(Reuters) – General Motors Co’s U.S. workforce productivity has declined since the automaker recovered from a 2009 bankruptcy, even as its profit per employee has risen, a Reuters analysis shows.
Those trends point to some of the root causes of the United Auto Workers (UAW) strike that has shut down the automaker’s U.S. manufacturing plants for 18 days, already costing the company about $100 million a day.
The No. 1 U.S. automaker wants to boost productivity to offset financial pressure from a slowing global economy and investments in electric vehicles. The UAW is focused on increasing the share of profit going to workers, and closing wage gaps between full-time and temporary employees in GM factories.
GM’s unionized workers in the United States build some of the company’s most profitable truck and sport utility vehicles.
GM does not publish direct measures of U.S. productivity. But the number of vehicles the Detroit automaker built in the United States per U.S. employee fell to about 19 in 2018, down 13.5% from the 2010 level.
The Reuters calculation is based on GM annual production numbers sourced from research firm Wards Intelligence and the U.S. employee count in GM’s annual filings.
A GM spokesman declined to comment on the analysis, saying that the automaker was “focused on negotiating a new labor agreement that builds a stronger future for the company and our workers.”
The UAW said it believes GM’s productivity is better since 2010 and the data would be more accurate based on total hours worked rather than employment.
Between 2010 and 2018 GM’s estimated U.S. profit per employee surged 40% to about $94,097 last year, based on analysts’ assumptions that U.S. operations generate about 90% of the automaker’s North American operating profit disclosed in GM filings.
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However, productivity and operating profit per worker have both slipped at GM between 2017 and 2018.
A broader measure of productivity in the U.S. auto sector shows declining productivity starting in 2013, according to data published by the Center for Automotive Research, an Ann Arbor, Michigan, industry research group.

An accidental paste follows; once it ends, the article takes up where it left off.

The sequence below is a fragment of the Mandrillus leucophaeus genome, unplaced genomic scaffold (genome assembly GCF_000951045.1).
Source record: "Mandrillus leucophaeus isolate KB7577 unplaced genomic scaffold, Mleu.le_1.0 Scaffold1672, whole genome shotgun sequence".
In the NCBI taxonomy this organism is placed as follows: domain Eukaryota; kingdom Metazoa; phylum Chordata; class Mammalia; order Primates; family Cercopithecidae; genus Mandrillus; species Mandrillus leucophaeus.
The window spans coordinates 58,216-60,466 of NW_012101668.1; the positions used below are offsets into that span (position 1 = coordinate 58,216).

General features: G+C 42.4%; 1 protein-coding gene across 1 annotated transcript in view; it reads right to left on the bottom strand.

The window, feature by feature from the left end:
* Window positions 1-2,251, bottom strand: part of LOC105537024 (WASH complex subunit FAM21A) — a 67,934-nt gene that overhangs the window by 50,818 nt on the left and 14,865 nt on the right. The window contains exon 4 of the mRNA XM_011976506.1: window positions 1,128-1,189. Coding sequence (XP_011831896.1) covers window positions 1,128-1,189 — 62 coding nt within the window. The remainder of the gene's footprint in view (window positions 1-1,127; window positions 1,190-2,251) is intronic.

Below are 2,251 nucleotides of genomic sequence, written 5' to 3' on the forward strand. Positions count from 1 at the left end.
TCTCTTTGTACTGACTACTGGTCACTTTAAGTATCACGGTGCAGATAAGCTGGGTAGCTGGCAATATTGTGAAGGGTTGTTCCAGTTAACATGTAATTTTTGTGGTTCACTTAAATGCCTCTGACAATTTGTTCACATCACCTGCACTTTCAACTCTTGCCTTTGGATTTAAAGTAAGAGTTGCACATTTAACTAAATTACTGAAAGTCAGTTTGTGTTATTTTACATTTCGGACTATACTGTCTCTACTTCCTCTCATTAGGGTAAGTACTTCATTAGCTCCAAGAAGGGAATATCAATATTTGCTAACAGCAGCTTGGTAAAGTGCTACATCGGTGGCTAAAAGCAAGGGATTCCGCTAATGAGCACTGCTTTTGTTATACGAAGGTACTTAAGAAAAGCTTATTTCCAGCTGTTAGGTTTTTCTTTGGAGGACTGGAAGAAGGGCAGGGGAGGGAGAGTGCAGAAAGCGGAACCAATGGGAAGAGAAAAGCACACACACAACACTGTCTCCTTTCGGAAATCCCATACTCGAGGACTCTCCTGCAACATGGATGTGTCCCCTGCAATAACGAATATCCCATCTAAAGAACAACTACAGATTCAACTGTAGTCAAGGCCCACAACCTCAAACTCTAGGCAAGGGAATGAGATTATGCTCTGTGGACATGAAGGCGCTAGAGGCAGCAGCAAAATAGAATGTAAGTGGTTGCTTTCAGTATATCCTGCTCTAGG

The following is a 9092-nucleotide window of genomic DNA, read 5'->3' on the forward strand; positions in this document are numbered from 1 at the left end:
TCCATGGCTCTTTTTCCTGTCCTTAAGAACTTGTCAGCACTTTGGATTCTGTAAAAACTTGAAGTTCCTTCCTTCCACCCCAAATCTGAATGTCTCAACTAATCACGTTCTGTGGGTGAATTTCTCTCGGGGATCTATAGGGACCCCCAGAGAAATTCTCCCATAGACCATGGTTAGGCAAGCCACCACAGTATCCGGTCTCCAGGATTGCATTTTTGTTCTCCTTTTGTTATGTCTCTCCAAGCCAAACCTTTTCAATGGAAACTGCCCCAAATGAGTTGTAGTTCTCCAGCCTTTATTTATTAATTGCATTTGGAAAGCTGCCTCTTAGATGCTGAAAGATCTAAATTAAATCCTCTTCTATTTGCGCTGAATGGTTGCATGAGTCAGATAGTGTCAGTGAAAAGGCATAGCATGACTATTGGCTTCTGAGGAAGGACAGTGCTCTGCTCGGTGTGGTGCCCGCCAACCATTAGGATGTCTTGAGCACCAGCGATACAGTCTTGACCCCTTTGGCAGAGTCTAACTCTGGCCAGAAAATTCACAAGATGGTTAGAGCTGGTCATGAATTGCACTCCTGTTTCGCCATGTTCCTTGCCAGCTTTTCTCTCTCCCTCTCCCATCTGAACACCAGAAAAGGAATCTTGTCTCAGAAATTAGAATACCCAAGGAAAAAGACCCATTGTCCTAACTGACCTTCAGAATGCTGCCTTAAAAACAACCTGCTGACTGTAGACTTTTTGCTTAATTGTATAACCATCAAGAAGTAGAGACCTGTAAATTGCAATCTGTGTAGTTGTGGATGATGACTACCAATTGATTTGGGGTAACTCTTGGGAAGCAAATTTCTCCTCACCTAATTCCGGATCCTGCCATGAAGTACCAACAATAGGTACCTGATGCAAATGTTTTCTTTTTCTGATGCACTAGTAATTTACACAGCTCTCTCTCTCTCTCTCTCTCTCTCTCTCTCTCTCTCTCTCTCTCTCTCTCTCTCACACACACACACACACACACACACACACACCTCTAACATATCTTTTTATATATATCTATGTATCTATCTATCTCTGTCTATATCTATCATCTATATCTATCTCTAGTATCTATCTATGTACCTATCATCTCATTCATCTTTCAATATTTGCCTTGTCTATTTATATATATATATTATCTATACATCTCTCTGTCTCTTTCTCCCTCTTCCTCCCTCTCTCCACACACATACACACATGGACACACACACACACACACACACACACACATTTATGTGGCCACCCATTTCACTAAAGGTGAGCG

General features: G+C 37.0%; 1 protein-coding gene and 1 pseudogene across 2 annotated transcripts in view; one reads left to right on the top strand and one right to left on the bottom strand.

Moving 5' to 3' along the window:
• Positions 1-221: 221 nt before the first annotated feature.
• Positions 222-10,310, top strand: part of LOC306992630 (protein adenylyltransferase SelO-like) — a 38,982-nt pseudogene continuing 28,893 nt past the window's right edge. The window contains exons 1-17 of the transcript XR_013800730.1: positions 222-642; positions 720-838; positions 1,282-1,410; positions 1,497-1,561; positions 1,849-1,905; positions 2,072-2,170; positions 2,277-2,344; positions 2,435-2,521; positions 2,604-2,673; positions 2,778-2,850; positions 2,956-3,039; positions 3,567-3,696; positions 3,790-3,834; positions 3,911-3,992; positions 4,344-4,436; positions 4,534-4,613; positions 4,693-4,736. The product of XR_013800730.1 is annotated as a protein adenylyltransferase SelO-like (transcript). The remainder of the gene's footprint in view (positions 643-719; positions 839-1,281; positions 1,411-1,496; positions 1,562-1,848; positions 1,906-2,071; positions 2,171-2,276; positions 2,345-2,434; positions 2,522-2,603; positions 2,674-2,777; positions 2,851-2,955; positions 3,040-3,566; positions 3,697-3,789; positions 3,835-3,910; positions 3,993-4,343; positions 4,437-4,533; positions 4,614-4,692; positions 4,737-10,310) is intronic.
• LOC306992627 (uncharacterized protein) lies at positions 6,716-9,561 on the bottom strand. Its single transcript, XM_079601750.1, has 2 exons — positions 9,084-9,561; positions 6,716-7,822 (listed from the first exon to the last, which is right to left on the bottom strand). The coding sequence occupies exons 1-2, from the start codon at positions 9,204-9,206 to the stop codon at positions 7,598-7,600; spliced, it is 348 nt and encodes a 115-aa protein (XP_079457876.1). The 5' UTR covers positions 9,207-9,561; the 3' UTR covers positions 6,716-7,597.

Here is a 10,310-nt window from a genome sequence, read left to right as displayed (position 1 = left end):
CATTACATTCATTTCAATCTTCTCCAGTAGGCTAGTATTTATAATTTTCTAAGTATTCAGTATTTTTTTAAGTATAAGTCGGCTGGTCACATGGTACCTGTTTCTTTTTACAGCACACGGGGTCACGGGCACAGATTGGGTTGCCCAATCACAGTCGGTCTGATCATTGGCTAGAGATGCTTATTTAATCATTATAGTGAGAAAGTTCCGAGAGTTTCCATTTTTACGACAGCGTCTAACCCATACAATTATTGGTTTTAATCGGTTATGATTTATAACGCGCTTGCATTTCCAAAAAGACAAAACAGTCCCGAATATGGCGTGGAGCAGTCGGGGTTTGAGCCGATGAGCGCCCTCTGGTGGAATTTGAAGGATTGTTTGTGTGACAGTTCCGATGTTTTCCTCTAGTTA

One possible reason for the broad productivity declines at manufacturers including GM is the increasing complexity of vehicles and the federally mandated items, which result in more work elements, industry experts say.
Increasing production of large pickup trucks and SUVs is another factor causing potential productivity declines.
“The mix change to SUVs and pickups requires more work,” said Ron Harbour, senior vice president for global automotive manufacturing at consulting firm Oliver Wyman. “Pickups for example are the most complex vehicles to build these days.”
GM’s U.S. vehicle production increased 15.5% to about 1.99 million vehicles in 2018, compared with the 2010 level. GM’s U.S. hourly employment remained largely stable or fell slightly during that period, while the number of U.S. salaried jobs rose and eventually exceeded hourly workers.
The company’s salaried hiring was part of a recovery from bankruptcy, as it added a finance arm and information technology staff.
GM’s salaried employees – engineers, accountants, HR managers, marketers and other staff – nearly doubled to 53,000 in 2018 from 2010, lifting overall U.S. worker numbers by 34% to 103,000 last year.
NORTH AMERICAN JOB CUTS
Last November, GM Chief Executive Mary Barra ordered 15,000 jobs cut from GM’s North American workforce to boost profitability at a time when the company is spending billions to develop next-generation technologies.
GM also said at the time that five North American factories had no future product assignments and could be shut down, including car assembly plants in Lordstown, Ohio; Detroit-Hamtramck, and Oshawa, Ontario.
“These are things we are doing to strengthen our core business,” Barra said in November. “We are right-sizing capacity for the realities of the marketplace.”
GM argues the plant shutdowns are necessary responses to market shifts, and that UAW wages and benefits are $13 an hour higher than competing nonunion auto plants in southern U.S. states.
UAW said hourly labor costs equate to just 5% to 6% of the price of a vehicle.
Reuters arrived at the productivity figures by looking at GM’s annual U.S. vehicle production as reported by Wards Intelligence and adjusted earnings before interest and taxes from the automaker’s annual reports, and dividing those by GM’s total U.S. salaried and hourly employees combined.
However, when GM’s U.S. salaried employees, which include workers not directly involved in the manufacturing process, are left out of the equation, the company’s productivity per employee rose between 2010 and 2016, while slightly dipping year-over-year in 2017 and 2018.
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